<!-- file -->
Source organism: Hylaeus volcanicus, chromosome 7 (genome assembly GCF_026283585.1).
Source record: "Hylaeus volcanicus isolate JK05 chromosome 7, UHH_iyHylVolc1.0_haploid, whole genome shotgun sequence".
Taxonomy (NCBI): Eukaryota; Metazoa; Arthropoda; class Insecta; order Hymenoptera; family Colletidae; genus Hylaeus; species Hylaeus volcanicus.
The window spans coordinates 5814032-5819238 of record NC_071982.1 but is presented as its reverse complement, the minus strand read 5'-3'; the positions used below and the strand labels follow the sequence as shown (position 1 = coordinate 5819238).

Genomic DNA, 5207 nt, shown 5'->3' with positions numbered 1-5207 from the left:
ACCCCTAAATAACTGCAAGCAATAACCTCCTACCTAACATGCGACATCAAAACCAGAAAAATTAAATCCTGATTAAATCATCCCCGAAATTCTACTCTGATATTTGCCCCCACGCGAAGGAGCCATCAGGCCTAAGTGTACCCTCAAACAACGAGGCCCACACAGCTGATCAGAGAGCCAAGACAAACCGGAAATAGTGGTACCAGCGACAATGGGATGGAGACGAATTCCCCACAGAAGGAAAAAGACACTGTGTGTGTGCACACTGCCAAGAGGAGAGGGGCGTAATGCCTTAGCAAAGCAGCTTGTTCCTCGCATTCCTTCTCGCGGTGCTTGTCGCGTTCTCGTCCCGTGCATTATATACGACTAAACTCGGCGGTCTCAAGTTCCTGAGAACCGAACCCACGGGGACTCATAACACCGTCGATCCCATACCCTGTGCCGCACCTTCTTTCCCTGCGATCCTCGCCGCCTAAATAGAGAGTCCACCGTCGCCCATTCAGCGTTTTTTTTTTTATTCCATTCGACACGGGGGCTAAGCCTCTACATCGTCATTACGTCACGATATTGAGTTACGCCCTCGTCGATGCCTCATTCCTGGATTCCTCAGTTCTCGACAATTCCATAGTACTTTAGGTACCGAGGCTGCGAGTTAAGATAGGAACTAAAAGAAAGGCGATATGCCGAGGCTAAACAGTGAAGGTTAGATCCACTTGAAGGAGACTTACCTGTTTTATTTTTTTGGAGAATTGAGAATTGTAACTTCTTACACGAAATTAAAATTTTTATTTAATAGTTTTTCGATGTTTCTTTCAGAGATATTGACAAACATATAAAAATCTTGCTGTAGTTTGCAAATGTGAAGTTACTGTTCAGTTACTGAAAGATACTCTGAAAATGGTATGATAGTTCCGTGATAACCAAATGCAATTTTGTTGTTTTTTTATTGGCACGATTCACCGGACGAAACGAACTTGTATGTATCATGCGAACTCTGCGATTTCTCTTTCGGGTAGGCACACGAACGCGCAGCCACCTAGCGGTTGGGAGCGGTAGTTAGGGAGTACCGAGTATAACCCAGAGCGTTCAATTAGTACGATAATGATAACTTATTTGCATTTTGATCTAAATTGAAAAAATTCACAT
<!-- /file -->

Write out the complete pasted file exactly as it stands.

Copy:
Source organism: Hylaeus volcanicus, chromosome 7 (genome assembly GCF_026283585.1).
Source record: "Hylaeus volcanicus isolate JK05 chromosome 7, UHH_iyHylVolc1.0_haploid, whole genome shotgun sequence".
Taxonomy (NCBI): Eukaryota; Metazoa; Arthropoda; class Insecta; order Hymenoptera; family Colletidae; genus Hylaeus; species Hylaeus volcanicus.
The window spans coordinates 5814032-5819238 of record NC_071982.1 but is presented as its reverse complement, the minus strand read 5'-3'; the positions used below and the strand labels follow the sequence as shown (position 1 = coordinate 5819238).

Genomic DNA, 5207 nt, shown 5'->3' with positions numbered 1-5207 from the left:
ACCCCTAAATAACTGCAAGCAATAACCTCCTACCTAACATGCGACATCAAAACCAGAAAAATTAAATCCTGATTAAATCATCCCCGAAATTCTACTCTGATATTTGCCCCCACGCGAAGGAGCCATCAGGCCTAAGTGTACCCTCAAACAACGAGGCCCACACAGCTGATCAGAGAGCCAAGACAAACCGGAAATAGTGGTACCAGCGACAATGGGATGGAGACGAATTCCCCACAGAAGGAAAAAGACACTGTGTGTGTGCACACTGCCAAGAGGAGAGGGGCGTAATGCCTTAGCAAAGCAGCTTGTTCCTCGCATTCCTTCTCGCGGTGCTTGTCGCGTTCTCGTCCCGTGCATTATATACGACTAAACTCGGCGGTCTCAAGTTCCTGAGAACCGAACCCACGGGGACTCATAACACCGTCGATCCCATACCCTGTGCCGCACCTTCTTTCCCTGCGATCCTCGCCGCCTAAATAGAGAGTCCACCGTCGCCCATTCAGCGTTTTTTTTTTTATTCCATTCGACACGGGGGCTAAGCCTCTACATCGTCATTACGTCACGATATTGAGTTACGCCCTCGTCGATGCCTCATTCCTGGATTCCTCAGTTCTCGACAATTCCATAGTACTTTAGGTACCGAGGCTGCGAGTTAAGATAGGAACTAAAAGAAAGGCGATATGCCGAGGCTAAACAGTGAAGGTTAGATCCACTTGAAGGAGACTTACCTGTTTTATTTTTTTGGAGAATTGAGAATTGTAACTTCTTACACGAAATTAAAATTTTTATTTAATAGTTTTTCGATGTTTCTTTCAGAGATATTGACAAACATATAAAAATCTTGCTGTAGTTTGCAAATGTGAAGTTACTGTTCAGTTACTGAAAGATACTCTGAAAATGGTATGATAGTTCCGTGATAACCAAATGCAATTTTGTTGTTTTTTTATTGGCACGATTCACCGGACGAAACGAACTTGTATGTATCATGCGAACTCTGCGATTTCTCTTTCGGGTAGGCACACGAACGCGCAGCCACCTAGCGGTTGGGAGCGGTAGTTAGGGAGTACCGAGTATAACCCAGAGCGTTCAATTAGTACGATAATGATAACTTATTTGCATTTTGATCTAAATTGAAAAAATTCACAT